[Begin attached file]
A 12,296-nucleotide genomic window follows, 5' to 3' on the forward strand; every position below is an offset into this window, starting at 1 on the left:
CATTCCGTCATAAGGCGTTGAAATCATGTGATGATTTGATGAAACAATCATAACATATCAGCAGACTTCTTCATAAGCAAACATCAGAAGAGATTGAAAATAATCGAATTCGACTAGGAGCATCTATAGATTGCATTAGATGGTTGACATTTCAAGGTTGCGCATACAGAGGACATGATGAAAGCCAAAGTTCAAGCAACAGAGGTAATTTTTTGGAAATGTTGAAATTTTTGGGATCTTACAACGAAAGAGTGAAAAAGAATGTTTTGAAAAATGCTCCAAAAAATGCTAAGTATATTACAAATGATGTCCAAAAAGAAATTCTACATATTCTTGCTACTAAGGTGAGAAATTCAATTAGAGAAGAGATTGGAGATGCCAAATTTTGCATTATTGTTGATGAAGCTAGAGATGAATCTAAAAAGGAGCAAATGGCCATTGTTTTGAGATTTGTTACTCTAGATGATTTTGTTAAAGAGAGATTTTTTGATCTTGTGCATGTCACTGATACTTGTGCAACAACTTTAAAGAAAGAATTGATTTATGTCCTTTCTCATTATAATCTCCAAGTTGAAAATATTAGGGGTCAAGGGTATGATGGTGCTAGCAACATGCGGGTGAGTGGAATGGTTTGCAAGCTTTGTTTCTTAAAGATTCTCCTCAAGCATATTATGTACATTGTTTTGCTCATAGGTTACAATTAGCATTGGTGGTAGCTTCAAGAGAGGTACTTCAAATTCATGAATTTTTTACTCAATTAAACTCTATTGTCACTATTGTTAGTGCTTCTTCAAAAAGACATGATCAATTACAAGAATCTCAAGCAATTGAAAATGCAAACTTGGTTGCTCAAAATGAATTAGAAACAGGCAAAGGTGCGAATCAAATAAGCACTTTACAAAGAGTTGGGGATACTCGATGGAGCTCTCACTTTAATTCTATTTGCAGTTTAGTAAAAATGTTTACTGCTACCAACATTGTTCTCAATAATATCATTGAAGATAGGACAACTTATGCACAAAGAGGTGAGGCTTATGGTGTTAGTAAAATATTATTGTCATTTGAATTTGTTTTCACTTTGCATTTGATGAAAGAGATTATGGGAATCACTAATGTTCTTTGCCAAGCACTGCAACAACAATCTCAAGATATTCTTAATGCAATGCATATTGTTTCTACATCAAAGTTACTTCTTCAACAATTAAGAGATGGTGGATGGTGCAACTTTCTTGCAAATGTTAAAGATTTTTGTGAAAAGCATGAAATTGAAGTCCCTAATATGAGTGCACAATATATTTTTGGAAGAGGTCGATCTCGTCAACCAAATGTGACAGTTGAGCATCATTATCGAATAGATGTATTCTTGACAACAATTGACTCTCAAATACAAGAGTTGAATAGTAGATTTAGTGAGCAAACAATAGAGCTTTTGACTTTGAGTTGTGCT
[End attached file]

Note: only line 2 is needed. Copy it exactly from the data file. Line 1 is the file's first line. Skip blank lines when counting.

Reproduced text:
CATTCCGTCATAAGGCGTTGAAATCATGTGATGATTTGATGAAACAATCATAACATATCAGCAGACTTCTTCATAAGCAAACATCAGAAGAGATTGAAAATAATCGAATTCGACTAGGAGCATCTATAGATTGCATTAGATGGTTGACATTTCAAGGTTGCGCATACAGAGGACATGATGAAAGCCAAAGTTCAAGCAACAGAGGTAATTTTTTGGAAATGTTGAAATTTTTGGGATCTTACAACGAAAGAGTGAAAAAGAATGTTTTGAAAAATGCTCCAAAAAATGCTAAGTATATTACAAATGATGTCCAAAAAGAAATTCTACATATTCTTGCTACTAAGGTGAGAAATTCAATTAGAGAAGAGATTGGAGATGCCAAATTTTGCATTATTGTTGATGAAGCTAGAGATGAATCTAAAAAGGAGCAAATGGCCATTGTTTTGAGATTTGTTACTCTAGATGATTTTGTTAAAGAGAGATTTTTTGATCTTGTGCATGTCACTGATACTTGTGCAACAACTTTAAAGAAAGAATTGATTTATGTCCTTTCTCATTATAATCTCCAAGTTGAAAATATTAGGGGTCAAGGGTATGATGGTGCTAGCAACATGCGGGTGAGTGGAATGGTTTGCAAGCTTTGTTTCTTAAAGATTCTCCTCAAGCATATTATGTACATTGTTTTGCTCATAGGTTACAATTAGCATTGGTGGTAGCTTCAAGAGAGGTACTTCAAATTCATGAATTTTTTACTCAATTAAACTCTATTGTCACTATTGTTAGTGCTTCTTCAAAAAGACATGATCAATTACAAGAATCTCAAGCAATTGAAAATGCAAACTTGGTTGCTCAAAATGAATTAGAAACAGGCAAAGGTGCGAATCAAATAAGCACTTTACAAAGAGTTGGGGATACTCGATGGAGCTCTCACTTTAATTCTATTTGCAGTTTAGTAAAAATGTTTACTGCTACCAACATTGTTCTCAATAATATCATTGAAGATAGGACAACTTATGCACAAAGAGGTGAGGCTTATGGTGTTAGTAAAATATTATTGTCATTTGAATTTGTTTTCACTTTGCATTTGATGAAAGAGATTATGGGAATCACTAATGTTCTTTGCCAAGCACTGCAACAACAATCTCAAGATATTCTTAATGCAATGCATATTGTTTCTACATCAAAGTTACTTCTTCAACAATTAAGAGATGGTGGATGGTGCAACTTTCTTGCAAATGTTAAAGATTTTTGTGAAAAGCATGAAATTGAAGTCCCTAATATGAGTGCACAATATATTTTTGGAAGAGGTCGATCTCGTCAACCAAATGTGACAGTTGAGCATCATTATCGAATAGATGTATTCTTGACAACAATTGACTCTCAAATACAAGAGTTGAATAGTAGATTTAGTGAGCAAACAATAGAGCTTTTGACTTTGAGTTGTGCT